Even taking at face value that the information is inaccurate; it is only an assumption that the user was expecting accurate information. Would you expect reliable information from the onion? Of course not (at least I hope). The point is that you want a search engine to decide based on a short phrase and possibly some additional data (location / google+ / search history etc if available) the relevance of the possible returned results. If information is truly out of data and Google doesn't return the more up to date information then Google will lose out to its competitors; but there would surely have to be much better reasons to not go after the information source in the first place. They are going after Google for the PR. If they wanted the information gone, they would go after the hosting website(s).

It is with great curiousity that I ponder whether these guys think that China should have the right to suppress "out of date" links on Google.com?

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LaCie Little Big Disk Thunderbolt 2 – dual SSD sizzler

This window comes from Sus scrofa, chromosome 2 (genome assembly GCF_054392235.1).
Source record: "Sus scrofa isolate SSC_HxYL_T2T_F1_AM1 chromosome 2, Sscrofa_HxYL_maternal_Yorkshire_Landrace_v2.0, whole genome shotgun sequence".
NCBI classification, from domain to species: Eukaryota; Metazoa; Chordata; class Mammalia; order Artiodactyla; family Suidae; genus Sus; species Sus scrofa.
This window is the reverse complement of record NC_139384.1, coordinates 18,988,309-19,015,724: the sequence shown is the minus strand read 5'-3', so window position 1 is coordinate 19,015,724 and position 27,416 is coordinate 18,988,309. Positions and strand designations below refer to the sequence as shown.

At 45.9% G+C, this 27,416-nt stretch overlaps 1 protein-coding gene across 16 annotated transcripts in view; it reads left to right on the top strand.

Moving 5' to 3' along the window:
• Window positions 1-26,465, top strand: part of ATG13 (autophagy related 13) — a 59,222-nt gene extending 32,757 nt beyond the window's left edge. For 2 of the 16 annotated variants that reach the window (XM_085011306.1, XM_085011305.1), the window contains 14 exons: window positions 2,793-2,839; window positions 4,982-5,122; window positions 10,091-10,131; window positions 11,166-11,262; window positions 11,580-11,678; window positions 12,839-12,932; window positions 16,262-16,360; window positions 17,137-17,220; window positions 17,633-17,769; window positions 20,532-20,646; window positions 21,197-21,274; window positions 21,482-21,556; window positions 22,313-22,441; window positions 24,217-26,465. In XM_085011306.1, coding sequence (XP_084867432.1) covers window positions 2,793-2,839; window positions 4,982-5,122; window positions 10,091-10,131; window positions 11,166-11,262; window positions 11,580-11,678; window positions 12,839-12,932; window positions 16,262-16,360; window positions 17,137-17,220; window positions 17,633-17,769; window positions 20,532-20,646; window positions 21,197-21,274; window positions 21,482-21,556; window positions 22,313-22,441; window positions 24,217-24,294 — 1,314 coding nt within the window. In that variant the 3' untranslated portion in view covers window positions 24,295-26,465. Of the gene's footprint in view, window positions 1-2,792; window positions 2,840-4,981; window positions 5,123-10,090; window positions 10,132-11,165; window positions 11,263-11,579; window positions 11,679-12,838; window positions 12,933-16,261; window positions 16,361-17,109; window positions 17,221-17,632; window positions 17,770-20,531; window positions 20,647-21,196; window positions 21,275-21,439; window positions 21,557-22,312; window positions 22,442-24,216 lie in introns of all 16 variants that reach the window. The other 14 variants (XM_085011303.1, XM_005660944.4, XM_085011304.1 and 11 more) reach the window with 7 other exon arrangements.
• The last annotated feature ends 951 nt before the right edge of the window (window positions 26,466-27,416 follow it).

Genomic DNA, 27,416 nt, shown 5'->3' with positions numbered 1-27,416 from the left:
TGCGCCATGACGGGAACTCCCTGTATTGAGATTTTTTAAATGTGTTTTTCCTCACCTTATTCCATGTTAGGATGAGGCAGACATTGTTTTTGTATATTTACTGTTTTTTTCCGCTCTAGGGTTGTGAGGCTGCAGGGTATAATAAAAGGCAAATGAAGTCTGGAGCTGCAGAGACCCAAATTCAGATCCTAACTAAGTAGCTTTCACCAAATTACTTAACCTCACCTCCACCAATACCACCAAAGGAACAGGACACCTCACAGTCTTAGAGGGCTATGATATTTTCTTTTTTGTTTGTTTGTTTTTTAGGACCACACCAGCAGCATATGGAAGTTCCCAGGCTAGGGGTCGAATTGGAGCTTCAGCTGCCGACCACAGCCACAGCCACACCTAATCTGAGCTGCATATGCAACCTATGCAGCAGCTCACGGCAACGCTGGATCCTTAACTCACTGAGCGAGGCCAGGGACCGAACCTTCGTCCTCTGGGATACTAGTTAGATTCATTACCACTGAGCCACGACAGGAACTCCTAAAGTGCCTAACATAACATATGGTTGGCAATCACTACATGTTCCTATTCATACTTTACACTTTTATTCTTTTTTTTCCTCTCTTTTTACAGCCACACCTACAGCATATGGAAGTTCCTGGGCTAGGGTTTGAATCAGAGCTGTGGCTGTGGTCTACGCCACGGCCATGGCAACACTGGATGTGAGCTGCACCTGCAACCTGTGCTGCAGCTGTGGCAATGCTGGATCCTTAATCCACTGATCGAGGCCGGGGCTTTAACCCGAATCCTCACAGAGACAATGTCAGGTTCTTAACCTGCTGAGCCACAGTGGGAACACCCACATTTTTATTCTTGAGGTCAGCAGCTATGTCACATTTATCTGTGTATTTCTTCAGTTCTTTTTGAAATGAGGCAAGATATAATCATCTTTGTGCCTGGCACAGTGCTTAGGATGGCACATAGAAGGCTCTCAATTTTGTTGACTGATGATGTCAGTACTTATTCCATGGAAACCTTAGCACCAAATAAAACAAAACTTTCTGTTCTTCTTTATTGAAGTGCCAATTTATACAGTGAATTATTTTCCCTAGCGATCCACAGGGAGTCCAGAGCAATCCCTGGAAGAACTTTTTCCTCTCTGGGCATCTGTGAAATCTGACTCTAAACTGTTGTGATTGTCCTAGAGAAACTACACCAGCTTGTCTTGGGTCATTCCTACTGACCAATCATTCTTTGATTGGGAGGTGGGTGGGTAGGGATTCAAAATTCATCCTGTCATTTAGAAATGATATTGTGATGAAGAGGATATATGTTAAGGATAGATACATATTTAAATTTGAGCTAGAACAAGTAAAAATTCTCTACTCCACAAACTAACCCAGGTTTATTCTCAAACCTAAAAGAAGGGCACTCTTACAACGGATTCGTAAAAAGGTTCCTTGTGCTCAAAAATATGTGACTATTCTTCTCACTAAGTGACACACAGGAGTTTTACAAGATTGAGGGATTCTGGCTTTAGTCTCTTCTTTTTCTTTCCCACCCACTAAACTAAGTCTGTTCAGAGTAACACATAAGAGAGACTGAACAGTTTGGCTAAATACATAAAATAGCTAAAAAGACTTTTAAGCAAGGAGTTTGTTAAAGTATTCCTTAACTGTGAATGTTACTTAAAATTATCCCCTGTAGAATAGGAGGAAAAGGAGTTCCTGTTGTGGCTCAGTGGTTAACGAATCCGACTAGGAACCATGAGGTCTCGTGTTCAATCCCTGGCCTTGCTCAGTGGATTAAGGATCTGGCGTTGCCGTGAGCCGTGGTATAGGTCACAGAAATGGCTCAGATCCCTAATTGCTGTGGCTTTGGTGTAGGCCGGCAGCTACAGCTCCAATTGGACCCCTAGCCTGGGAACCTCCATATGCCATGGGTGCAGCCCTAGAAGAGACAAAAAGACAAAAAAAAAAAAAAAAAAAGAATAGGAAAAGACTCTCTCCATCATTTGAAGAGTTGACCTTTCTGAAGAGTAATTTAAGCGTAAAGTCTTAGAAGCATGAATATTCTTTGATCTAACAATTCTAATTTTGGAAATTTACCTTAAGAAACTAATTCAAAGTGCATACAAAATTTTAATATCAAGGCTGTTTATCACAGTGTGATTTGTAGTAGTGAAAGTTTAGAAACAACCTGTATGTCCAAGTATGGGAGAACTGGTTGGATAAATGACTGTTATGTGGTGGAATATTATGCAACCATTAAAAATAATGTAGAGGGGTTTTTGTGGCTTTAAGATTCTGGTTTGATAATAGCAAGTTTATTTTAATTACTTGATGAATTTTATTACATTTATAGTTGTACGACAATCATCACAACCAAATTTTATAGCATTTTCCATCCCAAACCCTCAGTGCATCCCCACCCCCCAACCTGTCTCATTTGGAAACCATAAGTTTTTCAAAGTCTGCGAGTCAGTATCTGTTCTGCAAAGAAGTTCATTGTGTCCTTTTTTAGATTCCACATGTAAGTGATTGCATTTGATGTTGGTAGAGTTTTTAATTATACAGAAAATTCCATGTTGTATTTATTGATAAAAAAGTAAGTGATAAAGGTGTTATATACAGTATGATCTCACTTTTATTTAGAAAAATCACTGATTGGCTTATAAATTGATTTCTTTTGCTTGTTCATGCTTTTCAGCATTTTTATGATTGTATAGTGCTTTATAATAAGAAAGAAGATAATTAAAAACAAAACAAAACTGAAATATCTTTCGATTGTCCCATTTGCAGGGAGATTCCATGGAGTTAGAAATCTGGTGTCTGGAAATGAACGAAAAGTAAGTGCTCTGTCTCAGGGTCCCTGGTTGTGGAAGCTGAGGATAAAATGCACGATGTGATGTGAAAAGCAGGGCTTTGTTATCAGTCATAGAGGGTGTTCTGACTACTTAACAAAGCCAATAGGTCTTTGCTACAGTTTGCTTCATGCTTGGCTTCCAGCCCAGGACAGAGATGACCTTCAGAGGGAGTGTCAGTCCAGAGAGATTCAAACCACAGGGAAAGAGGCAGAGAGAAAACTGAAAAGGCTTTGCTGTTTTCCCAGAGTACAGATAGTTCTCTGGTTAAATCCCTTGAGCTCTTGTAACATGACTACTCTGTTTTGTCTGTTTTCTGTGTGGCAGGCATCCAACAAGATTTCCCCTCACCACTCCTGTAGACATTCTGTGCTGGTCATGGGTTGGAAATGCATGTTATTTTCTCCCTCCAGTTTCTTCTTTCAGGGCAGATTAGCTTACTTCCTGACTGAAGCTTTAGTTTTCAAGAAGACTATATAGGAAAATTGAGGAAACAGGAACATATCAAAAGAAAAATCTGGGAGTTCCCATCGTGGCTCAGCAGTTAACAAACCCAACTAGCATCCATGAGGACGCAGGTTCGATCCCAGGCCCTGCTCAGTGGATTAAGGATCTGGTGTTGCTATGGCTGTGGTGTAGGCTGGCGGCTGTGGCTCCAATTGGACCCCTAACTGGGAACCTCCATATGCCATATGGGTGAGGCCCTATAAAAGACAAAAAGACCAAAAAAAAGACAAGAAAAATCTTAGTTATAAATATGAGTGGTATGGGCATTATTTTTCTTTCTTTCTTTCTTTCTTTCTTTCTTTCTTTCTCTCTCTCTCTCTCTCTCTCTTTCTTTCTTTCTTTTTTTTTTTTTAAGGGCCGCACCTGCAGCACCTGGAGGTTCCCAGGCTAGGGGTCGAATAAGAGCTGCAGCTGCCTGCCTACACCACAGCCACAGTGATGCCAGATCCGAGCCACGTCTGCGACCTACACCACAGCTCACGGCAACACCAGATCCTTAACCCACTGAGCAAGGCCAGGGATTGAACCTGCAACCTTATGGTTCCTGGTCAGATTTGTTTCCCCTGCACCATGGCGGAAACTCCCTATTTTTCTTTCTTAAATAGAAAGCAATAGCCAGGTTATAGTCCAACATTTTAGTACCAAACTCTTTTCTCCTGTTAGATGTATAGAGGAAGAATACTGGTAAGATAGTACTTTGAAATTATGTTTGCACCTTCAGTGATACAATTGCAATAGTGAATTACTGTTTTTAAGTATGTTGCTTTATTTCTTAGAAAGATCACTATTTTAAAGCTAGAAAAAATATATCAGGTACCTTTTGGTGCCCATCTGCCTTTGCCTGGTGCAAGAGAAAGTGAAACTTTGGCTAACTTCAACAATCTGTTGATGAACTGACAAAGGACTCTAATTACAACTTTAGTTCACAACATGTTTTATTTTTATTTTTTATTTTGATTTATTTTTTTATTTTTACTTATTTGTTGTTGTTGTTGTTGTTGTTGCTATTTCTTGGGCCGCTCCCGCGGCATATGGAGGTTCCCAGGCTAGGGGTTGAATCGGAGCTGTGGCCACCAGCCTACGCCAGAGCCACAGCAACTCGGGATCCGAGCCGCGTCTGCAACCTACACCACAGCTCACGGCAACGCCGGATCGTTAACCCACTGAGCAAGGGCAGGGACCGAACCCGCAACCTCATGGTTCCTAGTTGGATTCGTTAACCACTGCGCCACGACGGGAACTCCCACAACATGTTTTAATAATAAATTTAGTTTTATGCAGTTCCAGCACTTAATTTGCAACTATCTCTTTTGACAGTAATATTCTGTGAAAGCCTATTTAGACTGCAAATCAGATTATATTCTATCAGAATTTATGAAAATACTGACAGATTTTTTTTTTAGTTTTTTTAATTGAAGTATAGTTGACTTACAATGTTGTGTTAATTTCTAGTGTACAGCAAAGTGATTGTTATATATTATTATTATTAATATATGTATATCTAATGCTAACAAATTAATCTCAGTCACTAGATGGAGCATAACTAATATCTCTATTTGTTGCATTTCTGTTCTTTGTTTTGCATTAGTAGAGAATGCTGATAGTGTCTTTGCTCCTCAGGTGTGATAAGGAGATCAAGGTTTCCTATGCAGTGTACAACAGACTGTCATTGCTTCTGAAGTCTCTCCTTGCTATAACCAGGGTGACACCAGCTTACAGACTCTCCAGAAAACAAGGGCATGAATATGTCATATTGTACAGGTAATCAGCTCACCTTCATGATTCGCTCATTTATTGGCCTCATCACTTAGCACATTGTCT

Adam 1
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Re: re. The exterior 'heat sink' ridges

For a thousand pounds I would expect a compressor to be in the mix.

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Branson on Virgin Galactic fatal crash: 'Space is hard – but worth it'

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@Emmanuel

I wouldn't trust Google then. I count 14 from just two shuttle disasters (challenger + Columbia)

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Google’s dot-com forget-me-not bomb: EU court still aiming at giant

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Re: Google goes into Kevin the Teenager Mode

Here's the thing.

The search result is already correct.

Correctness of a search engine relates to the ability to locate URLs that relate to the phrase you are searching for. They do not offer an opinion on the fitness for purpose or correctness of that information. If you search for a review of a car, the results may contain links to reviews by people who clearly have no clue, are biased towards or against a particular model or get specifications or prices wrong. That is where adults are expected to engage their brain and evaluate for themselves. If the information on this site is so bad that poor little Europe couldn't be trusted with it, then block it at the site itself.